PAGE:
After hearing from Guy Kawasaki this past week and talking to Tim Ferriss about his road to success, I came away learning something incredibly important: how to make detractors believe in your products or services, and how to make them believe in you.
When Guy Kawasaki launched Truemors, he got a plethora of bad press out of it. In fact, out of the forty-one people that commented on his blog about his idea, 17% of them flat out condemned the idea without even giving the service a fair chance. Even I wrote about the site and didn’t have many favorable things to say. But instead of ignoring the criticism and just going with the flow, Guy decided to respond to my commentary and justify his decisions in response to my critique, one-by-one.
As Guy points out, he learned something very important from his experience. If you believe that you have a killer product, then you should rely on your instinct and go ahead with it because that is the only way you will ever find out for sure. While people who question your idea may be right 95% of the time, believing that you are a part of the 5% of the time that they are wrong is what makes you an entrepreneur and gives you a shot at success.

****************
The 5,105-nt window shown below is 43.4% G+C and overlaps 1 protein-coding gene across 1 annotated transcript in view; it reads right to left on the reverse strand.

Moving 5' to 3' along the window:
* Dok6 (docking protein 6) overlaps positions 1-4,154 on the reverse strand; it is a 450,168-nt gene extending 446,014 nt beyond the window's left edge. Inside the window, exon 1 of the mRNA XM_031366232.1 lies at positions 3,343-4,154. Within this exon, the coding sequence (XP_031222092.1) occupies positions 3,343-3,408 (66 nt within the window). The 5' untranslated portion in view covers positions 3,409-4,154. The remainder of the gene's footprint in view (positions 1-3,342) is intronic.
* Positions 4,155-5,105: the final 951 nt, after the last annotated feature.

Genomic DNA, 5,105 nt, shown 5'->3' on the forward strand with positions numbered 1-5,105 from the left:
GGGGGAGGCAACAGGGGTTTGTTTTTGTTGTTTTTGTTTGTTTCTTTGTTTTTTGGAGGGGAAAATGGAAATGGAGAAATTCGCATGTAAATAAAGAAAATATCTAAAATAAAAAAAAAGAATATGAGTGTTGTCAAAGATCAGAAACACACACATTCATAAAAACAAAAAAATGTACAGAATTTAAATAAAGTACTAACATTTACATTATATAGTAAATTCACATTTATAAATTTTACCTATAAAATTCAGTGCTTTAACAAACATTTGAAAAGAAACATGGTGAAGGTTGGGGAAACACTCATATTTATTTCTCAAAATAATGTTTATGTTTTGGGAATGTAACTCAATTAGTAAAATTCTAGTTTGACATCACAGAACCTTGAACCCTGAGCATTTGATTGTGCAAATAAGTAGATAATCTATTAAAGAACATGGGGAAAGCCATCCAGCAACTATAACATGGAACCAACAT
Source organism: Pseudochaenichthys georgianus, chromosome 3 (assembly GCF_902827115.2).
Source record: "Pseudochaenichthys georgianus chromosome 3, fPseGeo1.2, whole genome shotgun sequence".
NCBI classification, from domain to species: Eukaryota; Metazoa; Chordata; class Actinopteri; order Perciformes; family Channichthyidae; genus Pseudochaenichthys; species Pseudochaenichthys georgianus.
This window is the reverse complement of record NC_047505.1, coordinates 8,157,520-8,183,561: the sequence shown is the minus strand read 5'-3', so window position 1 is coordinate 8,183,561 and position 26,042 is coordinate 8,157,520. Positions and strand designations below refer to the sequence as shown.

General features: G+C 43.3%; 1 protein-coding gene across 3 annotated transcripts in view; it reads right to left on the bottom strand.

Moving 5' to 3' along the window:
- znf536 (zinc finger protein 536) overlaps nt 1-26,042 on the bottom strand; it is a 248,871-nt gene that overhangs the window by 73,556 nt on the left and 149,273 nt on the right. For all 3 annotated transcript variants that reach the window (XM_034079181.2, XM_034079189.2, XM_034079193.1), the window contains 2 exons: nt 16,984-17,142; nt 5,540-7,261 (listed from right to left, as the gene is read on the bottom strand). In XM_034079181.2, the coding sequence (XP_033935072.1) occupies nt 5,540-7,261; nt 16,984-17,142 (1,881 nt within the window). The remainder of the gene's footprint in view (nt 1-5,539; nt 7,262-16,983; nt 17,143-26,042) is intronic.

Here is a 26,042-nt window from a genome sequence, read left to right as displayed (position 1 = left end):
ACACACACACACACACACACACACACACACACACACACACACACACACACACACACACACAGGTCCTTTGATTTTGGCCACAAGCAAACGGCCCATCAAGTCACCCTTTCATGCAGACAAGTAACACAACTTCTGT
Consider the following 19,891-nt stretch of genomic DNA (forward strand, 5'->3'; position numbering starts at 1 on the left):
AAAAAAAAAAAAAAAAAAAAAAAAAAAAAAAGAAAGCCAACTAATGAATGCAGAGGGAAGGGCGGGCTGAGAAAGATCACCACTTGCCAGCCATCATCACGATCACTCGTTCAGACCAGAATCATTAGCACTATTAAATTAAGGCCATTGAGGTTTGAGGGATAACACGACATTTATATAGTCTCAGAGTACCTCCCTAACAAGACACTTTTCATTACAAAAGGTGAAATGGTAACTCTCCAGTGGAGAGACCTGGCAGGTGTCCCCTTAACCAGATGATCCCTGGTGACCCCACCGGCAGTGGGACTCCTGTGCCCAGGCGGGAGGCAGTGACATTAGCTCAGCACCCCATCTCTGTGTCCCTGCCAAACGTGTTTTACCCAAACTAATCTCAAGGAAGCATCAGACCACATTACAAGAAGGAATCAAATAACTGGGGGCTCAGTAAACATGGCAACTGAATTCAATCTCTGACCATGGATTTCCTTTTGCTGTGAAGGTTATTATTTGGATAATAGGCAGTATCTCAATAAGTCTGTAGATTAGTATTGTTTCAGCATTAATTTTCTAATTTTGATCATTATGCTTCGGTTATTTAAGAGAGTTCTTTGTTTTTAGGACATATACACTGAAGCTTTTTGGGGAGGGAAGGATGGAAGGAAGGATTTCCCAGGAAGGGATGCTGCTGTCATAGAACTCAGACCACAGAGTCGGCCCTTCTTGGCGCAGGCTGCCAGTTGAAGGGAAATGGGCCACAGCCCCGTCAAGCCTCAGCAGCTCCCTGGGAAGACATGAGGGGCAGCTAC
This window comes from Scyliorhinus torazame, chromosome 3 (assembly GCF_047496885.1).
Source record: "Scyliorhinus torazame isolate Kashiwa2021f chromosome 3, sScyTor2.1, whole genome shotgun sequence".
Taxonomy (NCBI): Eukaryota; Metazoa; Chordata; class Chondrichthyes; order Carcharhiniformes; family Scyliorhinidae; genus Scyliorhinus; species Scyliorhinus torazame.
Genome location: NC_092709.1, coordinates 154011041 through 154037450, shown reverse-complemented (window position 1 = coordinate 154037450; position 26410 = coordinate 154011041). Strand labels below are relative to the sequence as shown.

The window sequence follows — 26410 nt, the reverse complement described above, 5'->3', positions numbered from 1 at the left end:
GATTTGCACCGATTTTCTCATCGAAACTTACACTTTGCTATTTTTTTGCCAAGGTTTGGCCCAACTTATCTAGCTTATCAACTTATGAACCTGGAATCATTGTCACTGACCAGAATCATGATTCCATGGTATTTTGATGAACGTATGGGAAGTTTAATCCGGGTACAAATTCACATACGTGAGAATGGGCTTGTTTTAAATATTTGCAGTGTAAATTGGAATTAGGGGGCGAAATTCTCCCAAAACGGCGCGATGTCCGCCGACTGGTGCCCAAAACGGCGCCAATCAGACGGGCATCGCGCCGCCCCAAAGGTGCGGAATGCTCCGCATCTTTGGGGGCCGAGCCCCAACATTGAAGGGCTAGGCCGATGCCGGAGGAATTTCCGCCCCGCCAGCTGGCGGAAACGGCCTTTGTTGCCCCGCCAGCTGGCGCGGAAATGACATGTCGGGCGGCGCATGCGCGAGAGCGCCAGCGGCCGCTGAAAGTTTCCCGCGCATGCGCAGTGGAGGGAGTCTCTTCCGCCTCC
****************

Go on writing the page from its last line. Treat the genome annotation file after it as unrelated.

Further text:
Furthermore, when I talked to Tim Ferriss, it became clearer than ever that the road to success is not an easy one and definitely not one devoid of setbacks and rejection. While his book, The Four Hour Workweek would ultimately become a #1 New York Times Bestseller and dominate the Amazon charts for weeks, he was turned down by more than a dozen publishers and hundreds more told him that creating a bestseller was impossible. Rather than believing them, packing his bags (or his transcript) and giving up, he persisted, and that’s what paid off.
The book hit the lists in the first week, not because I executed perfectly, but because I believed it could be done. Think big and don’t listen to people who tell you it can’t be done. Life’s too short to think small.
If you don’t believe in something yourself, others are even less likely to believe in it. And if you believe in something enough, then don’t listen to your detractors, throw caution to the wind, believe that you are in the 5% and give it your best shot.